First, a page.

[PEOPLE AND PETS] Lost and found

US+History+teacher+Olivia+Rodriguez+with+her+dog%2C+Lily.
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[PEOPLE AND PETS] Lost and found

US History teacher Olivia Rodriguez with her dog, Lily.

US History teacher Olivia Rodriguez with her dog, Lily.

Submitted by Olivia Rodriguez

US History teacher Olivia Rodriguez with her dog, Lily.

Submitted by Olivia Rodriguez

Submitted by Olivia Rodriguez

US History teacher Olivia Rodriguez with her dog, Lily.

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US History and Social Studies teacher Olivia Rodriguez has had numerous dogs over the years, each with their own unique tales.

“I was in college when we got our first dog. It was for my sister, as an emotional support dog. She had some issues in high school, so we got Clover,” she said.

Clover, who passed away a few years ago, was a diminutive Yorkie. What she lacked in size, she made up for by serving her duty as an emotional support dog. But sometimes, even support dogs get lonely.

“We thought Clover was sad and needed another dog, so we got Lily. She’s a Silky Terrier and she’s a rescue,” Rodriguez said.

Silky Terriers are small dogs with glossy coats. Like many other small dogs, Lily had some quirks.

“She has a lot of peeing issues and she pees all over the floor, but she’s so lovely. She does this thing when you get home—she barks and runs around in circles because she’s so excited to see you. She sleeps with my mom, and to wake her up in the morning, she’ll just lay across my mom’s face. She’s just so happy to be there,” Rodriguez said.

She’s just so happy to be there.”

— Olivia Rodriguez

Then one day, Lily ran away and there was no news of her for two years.

“It was bizarre,” Rodriguez said.

To fill the emotional gap left by Lily, Rodriguez’s family decided to adopt another rescue dog, a Jack Russell-Beagle mix named Jackson.

“He’s super fast and super loyal to my Mom,” she said.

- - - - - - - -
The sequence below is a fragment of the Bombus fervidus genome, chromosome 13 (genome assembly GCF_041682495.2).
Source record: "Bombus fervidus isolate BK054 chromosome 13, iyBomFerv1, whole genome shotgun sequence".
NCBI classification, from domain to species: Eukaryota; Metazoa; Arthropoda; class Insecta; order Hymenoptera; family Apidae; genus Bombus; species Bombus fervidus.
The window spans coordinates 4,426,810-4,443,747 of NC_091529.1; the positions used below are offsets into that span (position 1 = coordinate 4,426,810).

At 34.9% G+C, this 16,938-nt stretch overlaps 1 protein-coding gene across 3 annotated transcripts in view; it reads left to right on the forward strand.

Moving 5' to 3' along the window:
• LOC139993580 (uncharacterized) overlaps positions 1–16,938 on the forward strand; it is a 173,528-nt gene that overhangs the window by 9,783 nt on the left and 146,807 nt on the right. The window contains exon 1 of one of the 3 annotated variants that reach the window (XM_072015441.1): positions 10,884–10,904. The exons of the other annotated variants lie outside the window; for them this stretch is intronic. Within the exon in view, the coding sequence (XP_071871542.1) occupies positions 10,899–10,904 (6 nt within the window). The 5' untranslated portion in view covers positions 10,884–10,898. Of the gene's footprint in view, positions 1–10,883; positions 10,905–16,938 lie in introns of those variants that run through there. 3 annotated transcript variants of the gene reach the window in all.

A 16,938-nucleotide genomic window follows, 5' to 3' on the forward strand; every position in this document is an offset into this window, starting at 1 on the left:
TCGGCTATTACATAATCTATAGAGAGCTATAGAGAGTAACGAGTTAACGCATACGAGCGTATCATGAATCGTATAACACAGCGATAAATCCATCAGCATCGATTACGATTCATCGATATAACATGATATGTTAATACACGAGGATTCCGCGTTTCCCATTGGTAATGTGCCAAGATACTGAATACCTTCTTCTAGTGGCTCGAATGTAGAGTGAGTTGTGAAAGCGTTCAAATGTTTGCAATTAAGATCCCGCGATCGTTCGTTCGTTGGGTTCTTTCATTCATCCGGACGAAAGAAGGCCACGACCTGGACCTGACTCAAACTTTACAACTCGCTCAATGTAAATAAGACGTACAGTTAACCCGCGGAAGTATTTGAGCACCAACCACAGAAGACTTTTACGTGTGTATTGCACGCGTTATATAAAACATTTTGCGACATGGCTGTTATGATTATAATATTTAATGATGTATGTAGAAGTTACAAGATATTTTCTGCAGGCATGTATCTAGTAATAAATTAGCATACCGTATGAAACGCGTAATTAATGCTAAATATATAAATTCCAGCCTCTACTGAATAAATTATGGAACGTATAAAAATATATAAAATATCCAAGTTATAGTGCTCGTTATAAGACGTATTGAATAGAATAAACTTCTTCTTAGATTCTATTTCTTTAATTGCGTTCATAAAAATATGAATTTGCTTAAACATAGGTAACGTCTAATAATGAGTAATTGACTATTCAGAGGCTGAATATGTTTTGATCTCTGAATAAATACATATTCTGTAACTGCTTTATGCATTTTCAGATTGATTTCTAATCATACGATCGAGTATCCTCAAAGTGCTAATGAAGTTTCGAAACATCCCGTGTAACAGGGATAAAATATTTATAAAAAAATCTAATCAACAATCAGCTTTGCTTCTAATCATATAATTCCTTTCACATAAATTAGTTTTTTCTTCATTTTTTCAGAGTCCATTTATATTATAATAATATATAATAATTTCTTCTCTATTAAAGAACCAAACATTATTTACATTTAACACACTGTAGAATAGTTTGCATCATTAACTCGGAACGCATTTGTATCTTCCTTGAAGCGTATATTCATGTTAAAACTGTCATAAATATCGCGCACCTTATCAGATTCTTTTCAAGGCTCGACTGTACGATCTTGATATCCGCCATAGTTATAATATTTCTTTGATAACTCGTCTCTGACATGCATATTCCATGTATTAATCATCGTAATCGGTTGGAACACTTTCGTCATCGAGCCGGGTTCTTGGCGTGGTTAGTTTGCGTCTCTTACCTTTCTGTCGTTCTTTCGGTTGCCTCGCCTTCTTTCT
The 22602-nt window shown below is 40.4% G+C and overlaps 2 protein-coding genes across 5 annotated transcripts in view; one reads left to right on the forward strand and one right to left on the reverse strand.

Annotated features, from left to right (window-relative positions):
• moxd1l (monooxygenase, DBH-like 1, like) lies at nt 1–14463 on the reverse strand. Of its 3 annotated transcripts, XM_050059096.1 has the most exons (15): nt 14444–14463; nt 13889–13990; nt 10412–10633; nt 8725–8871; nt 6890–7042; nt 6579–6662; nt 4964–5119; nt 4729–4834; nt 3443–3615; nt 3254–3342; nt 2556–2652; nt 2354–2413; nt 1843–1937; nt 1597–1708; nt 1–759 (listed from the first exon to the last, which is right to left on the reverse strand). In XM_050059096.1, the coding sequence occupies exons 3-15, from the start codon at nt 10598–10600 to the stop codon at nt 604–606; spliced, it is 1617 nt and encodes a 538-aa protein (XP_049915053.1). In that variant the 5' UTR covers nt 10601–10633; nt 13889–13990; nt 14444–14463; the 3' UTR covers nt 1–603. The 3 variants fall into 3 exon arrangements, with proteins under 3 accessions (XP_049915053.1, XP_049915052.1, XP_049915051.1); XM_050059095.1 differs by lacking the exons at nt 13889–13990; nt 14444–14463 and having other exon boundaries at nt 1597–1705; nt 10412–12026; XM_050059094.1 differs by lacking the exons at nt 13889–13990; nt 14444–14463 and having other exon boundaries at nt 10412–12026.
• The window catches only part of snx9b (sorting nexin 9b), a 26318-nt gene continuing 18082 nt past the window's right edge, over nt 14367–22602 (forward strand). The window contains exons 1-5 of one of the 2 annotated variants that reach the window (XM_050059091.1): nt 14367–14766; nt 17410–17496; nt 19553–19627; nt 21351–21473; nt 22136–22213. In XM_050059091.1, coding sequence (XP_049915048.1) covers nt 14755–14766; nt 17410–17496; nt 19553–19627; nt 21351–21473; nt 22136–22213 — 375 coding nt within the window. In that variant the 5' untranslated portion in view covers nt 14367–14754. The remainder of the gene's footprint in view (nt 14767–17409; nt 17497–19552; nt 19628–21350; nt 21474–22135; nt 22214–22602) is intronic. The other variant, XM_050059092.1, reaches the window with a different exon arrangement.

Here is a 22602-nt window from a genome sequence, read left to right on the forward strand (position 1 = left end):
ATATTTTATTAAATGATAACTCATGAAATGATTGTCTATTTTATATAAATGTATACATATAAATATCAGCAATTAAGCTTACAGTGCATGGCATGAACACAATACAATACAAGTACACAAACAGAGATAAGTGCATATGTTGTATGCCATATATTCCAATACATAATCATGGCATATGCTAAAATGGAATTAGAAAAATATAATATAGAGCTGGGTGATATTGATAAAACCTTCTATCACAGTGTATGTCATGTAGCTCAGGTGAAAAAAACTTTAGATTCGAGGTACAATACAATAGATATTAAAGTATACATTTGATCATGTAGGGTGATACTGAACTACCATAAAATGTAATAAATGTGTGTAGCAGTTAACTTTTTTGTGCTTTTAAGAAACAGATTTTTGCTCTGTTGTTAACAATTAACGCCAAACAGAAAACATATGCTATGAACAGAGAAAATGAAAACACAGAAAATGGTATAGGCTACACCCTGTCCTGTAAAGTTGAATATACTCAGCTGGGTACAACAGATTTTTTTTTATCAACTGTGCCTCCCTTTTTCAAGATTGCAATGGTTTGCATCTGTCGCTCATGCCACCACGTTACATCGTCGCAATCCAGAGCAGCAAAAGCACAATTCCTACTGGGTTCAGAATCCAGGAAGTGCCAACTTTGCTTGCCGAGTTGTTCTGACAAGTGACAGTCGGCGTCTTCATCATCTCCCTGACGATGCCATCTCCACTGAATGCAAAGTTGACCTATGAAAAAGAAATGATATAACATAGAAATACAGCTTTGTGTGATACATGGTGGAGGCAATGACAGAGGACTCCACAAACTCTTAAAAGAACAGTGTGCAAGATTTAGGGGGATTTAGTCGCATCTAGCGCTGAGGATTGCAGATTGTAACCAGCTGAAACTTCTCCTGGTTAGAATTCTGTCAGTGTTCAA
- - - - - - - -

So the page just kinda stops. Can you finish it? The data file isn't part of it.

How loyal? According to Rodriguez, Jackson prefers to cling to her mother’s side.

“I think a lot of rescue dogs are like this, but they like to be in close proximity. My mom likes to cover Jackson up with a blanket all the time and he’ll smell food. Under the blanket, you can just see a little nose popping around and it’s super cute,” she said.

However, Lily would soon emerge from the unknown. She was staying with some unconventional roommates.

“She was living in a college house at Concordia. Kids just took her in, and went, ‘Yeah, we can’t have this dog anymore.’ So they gave her back to the original woman who had her and sold her to us. It was so weird,” Rodriguez said.

They’re super funny dogs.”

— Olivia Rodriguez

With the help of microchipping technology, Lily was returned to her rightful home.

“Now they just have Jackson and Lily and they’re super funny dogs,” she said.

Despite being funny, they have trouble getting along with other humans sometimes.

“They’re super judgmental about other people. They’re the judgiest dogs ever and they don’t like to make new human friends, but they love dog friends. They’re super special dogs, but they act like they’re better than you,” Rodriguez said.

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